How will AI and robotics transform jobs of the future?
We can either be fearful of artificial intelligence, or embrace it as a tool to help us improve service.
Tony Saldanha is a Fortune 25 executive in the Global Business Services (GBS) and Information Technology area. During a 27-year career at Procter & Gamble, Saldanha ran IT and GBS in every region of the world, helping create a multi-billion dollar best-in-class operation. He currently provides advice to boards and CEOs in Fortune 500 companies on digital transformation, especially on internal business operations.
TONY SALDANHA: If there was one technology that we had to pick that was going to change the way the world operates it has got to be artificial intelligence. Artificial intelligence is the capability that you see when you speak to Siri or Cortana. Artificial intelligence is the, you know, three line updates in real time that tell you the scores online on Yahoo Finance or Yahoo Sports. That 90 percent of those one liner updates on sports or finance are actually written by robots, not humans. That is artificial intelligence at work. Artificial intelligence is what is driving your car when you're driving a Tesla in auto mode. So artificial intelligence is all about augmenting human decision making using computers.
And by the way, when people talk to us about how artificial intelligence is going to take all of our jobs they forget the fact that artificial intelligence is already here. Artificial intelligence is a complement to what we do because that is basically what is happening with your medical devices that's scanning your x-rays and advising doctors. And so the ability for humans to use computers and knowledge in a very narrow area to augment human decision making is artificial intelligence. We know that artificial intelligence – we know that artificial intelligence has the ability to read x-rays better than most doctors today. We also know that there are artificial intelligence courts set up in Latvia and China that are actually handling small claims so you actually don't need a judge to do the things that are routine. That is how artificial intelligence is complementing normal decision making for the more routine, the more mundane type of decisions that you would otherwise use human capacity.
The other technology that I'm very excited about is robotics and drones. So robotics, the mechanical use of robots to do the work of, the mundane work of people is a very, very exciting development. As we know manufacturing as we know it is transforming because of the use of robotics.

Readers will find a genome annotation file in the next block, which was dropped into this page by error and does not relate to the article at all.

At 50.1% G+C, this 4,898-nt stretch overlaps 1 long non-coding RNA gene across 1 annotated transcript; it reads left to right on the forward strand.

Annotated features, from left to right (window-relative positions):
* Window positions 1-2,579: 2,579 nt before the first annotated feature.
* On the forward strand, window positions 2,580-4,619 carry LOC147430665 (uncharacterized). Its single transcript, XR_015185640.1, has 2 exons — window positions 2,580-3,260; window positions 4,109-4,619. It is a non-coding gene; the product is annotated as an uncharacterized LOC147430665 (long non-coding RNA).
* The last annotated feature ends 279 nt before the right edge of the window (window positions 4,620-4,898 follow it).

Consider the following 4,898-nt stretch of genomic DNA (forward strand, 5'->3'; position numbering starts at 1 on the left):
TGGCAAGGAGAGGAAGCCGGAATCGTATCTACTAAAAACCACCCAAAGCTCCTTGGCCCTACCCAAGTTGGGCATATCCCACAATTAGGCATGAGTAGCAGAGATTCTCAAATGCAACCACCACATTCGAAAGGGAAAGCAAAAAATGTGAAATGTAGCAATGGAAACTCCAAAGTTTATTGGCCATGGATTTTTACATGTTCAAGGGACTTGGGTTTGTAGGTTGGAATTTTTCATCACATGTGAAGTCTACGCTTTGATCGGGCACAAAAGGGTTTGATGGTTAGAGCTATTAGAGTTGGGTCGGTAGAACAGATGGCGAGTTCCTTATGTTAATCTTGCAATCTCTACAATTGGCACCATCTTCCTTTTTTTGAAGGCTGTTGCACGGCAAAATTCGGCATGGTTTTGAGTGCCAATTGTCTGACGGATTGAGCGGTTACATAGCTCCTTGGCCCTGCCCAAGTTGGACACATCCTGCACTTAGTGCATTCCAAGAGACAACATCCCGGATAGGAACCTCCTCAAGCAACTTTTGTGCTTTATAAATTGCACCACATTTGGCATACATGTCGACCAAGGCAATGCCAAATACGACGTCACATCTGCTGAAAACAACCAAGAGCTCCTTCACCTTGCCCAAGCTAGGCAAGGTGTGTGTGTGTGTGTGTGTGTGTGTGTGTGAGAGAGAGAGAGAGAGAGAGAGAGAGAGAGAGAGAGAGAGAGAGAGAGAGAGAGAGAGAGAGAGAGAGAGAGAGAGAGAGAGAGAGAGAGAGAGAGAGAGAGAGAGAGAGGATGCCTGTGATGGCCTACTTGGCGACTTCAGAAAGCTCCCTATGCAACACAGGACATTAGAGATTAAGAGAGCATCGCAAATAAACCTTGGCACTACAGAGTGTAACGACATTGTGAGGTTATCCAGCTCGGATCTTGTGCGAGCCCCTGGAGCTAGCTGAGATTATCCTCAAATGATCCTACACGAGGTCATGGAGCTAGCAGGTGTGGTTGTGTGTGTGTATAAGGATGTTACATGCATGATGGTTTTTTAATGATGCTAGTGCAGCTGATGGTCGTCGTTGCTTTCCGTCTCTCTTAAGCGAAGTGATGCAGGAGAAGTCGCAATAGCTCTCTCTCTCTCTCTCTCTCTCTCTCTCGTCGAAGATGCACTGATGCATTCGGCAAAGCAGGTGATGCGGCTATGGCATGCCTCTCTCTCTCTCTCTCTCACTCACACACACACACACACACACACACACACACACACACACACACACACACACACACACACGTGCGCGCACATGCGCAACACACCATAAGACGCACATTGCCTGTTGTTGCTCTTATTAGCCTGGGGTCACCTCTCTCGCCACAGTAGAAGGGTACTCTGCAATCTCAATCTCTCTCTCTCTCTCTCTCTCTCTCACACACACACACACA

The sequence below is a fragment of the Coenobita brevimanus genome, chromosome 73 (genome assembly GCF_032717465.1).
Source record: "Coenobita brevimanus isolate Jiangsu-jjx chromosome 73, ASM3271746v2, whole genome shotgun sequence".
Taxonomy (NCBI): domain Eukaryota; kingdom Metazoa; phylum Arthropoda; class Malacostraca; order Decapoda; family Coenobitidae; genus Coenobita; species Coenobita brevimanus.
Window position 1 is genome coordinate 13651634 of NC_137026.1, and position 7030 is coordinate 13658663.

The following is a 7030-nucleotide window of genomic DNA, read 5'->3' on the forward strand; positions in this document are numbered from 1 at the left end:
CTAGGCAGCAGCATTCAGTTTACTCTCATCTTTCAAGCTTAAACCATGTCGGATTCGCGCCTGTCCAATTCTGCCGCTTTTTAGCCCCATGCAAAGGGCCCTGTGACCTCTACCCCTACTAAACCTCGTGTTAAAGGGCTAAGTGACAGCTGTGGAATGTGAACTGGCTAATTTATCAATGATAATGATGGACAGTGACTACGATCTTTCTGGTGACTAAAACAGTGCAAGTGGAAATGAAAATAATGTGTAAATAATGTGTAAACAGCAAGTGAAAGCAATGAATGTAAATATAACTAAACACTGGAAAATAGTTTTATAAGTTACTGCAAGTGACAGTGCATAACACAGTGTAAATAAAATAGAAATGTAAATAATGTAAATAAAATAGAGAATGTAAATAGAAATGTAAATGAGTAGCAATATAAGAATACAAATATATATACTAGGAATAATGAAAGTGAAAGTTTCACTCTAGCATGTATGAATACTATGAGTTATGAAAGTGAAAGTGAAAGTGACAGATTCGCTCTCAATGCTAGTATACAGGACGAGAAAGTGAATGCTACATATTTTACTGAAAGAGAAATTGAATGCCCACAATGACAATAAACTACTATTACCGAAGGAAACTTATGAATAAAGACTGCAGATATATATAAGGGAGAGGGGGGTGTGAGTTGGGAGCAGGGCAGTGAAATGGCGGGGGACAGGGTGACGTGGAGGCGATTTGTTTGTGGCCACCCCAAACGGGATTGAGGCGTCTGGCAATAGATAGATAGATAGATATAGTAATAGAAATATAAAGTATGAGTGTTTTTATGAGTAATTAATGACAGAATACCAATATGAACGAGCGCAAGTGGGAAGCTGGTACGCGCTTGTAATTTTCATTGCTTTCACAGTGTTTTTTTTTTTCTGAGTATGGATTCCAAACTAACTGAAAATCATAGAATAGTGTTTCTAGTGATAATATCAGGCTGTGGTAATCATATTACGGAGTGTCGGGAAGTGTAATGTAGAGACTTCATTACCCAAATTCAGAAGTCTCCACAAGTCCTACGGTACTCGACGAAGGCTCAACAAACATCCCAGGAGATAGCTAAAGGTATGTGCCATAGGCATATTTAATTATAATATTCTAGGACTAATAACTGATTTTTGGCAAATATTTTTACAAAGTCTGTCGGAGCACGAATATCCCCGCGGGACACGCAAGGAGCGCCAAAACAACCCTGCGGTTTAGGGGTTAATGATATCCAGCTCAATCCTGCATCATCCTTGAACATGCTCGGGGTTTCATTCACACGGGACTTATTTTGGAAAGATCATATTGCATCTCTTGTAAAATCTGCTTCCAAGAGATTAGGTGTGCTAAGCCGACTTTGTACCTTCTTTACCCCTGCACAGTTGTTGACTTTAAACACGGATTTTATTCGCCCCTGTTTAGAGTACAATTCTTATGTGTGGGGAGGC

For many years manufacturing was moved from developed countries to developing countries because it was absolutely impossible to stay competitive with the labor costs in developed countries. Today work is actually moving backwards from $5 a day pay rates in developing countries all the way back through developed. This is transformational. This has the ability to change lives of people in terms of jobs, skills, the entire economic mortals of the world. That's one of the reasons why I'm so pumped about the potential of robotics to change the way that we work.
- Artificial intelligence is already here and it has been taking care of mundane tasks and advising professionals of its findings to help improve service. For instance, doctors refer to A.I.'s findings on x-rays when developing treatment plans for patients.
- In Latvia and China, artificial intelligence programs are already handling small claims in courts of law. This helps free up legal experts to focus on cases that transcend routine offenses.
- Robotics is changing the manufacturing industry because drones and robots are increasingly capable of handling mundane work, monotonous jobs that many humans might find tiring.
Why Digital Transformations Fail: The Surprising Disciplines of How to Take Off and Stay Ahead
- Why you shouldn't be (totally) afraid of robots taking your job - Big ... ›
- 47% of Jobs Will Disappear in the next 25 Years, Says Oxford ... ›
- Infographics show jobs most likely to be lost to robots - Big Think ›
Being kind to others positively impacts your physical and mental health, according to this groundbreaking research by Stanford professor Dr. James Doty.
The default "rest mode" of our brains is often taken over by a "threat mode" setting because of our stressful, "on-the-go" lifestyles. When we are chronically in threat mode, this leaves us with less capacity for compassion.
- Showing compassion or acting kind to others can actually change your physiology, taking you out of threat mode and putting you back into your natural "rest and digest" mode.
- Research by a well-known Stanford professor Dr. James Doty has shown that acts of kindness or compassion that put us back into our "rest mode" can have lasting positive impacts on our physical and mental health.
Is information the fifth form of matter?
- Researchers have been trying for over 60 years to detect dark matter.
- There are many theories about it, but none are supported by evidence.
- The mass-energy-information equivalence principle combines several theories to offer an alternative to dark matter.
Establishing cultural rights to protect diverse groups may not be the answer.
- While it is good to recognize societal diversity, it is difficult to argue in favor of creating cultural accommodations to preserve and protect specific groups.
- Creating protections for people who belong to certain traditions can result in the creation of cultures that did not previously exist. The challenge would be to find a way to provide protections that are not too explicit while also being careful not to advantage one internal group and disadvantage another.
- The classical liberal response is a principle of hyper-tolerance. Groups are free to form, members are free to dissent, and there are no acknowledgements of special protections or of the right to force conformity within cultures.